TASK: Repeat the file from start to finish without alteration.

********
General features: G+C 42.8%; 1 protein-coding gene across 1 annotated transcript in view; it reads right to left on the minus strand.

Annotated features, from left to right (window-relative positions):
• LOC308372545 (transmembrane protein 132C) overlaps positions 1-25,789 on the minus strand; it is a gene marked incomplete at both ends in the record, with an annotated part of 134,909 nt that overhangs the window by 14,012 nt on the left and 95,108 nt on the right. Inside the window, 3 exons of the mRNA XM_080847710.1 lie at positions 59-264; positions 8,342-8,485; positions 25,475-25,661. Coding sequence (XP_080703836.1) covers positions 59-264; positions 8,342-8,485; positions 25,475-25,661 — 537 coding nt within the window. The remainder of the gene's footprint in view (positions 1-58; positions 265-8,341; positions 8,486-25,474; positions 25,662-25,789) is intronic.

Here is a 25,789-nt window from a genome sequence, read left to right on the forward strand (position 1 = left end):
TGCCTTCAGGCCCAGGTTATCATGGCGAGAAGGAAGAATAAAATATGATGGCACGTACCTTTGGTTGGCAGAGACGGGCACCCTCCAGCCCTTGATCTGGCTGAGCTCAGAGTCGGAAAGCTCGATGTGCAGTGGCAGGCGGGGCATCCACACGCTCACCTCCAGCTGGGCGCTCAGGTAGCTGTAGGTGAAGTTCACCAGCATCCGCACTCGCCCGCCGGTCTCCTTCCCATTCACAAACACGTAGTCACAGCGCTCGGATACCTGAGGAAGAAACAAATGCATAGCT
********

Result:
General features: G+C 42.8%; 1 protein-coding gene across 1 annotated transcript in view; it reads right to left on the minus strand.

Annotated features, from left to right (window-relative positions):
• LOC308372545 (transmembrane protein 132C) overlaps positions 1-25,789 on the minus strand; it is a gene marked incomplete at both ends in the record, with an annotated part of 134,909 nt that overhangs the window by 14,012 nt on the left and 95,108 nt on the right. Inside the window, 3 exons of the mRNA XM_080847710.1 lie at positions 59-264; positions 8,342-8,485; positions 25,475-25,661. Coding sequence (XP_080703836.1) covers positions 59-264; positions 8,342-8,485; positions 25,475-25,661 — 537 coding nt within the window. The remainder of the gene's footprint in view (positions 1-58; positions 265-8,341; positions 8,486-25,474; positions 25,662-25,789) is intronic.

Here is a 25,789-nt window from a genome sequence, read left to right on the forward strand (position 1 = left end):
TGCCTTCAGGCCCAGGTTATCATGGCGAGAAGGAAGAATAAAATATGATGGCACGTACCTTTGGTTGGCAGAGACGGGCACCCTCCAGCCCTTGATCTGGCTGAGCTCAGAGTCGGAAAGCTCGATGTGCAGTGGCAGGCGGGGCATCCACACGCTCACCTCCAGCTGGGCGCTCAGGTAGCTGTAGGTGAAGTTCACCAGCATCCGCACTCGCCCGCCGGTCTCCTTCCCATTCACAAACACGTAGTCACAGCGCTCGGATACCTGAGGAAGAAACAAATGCATAGCT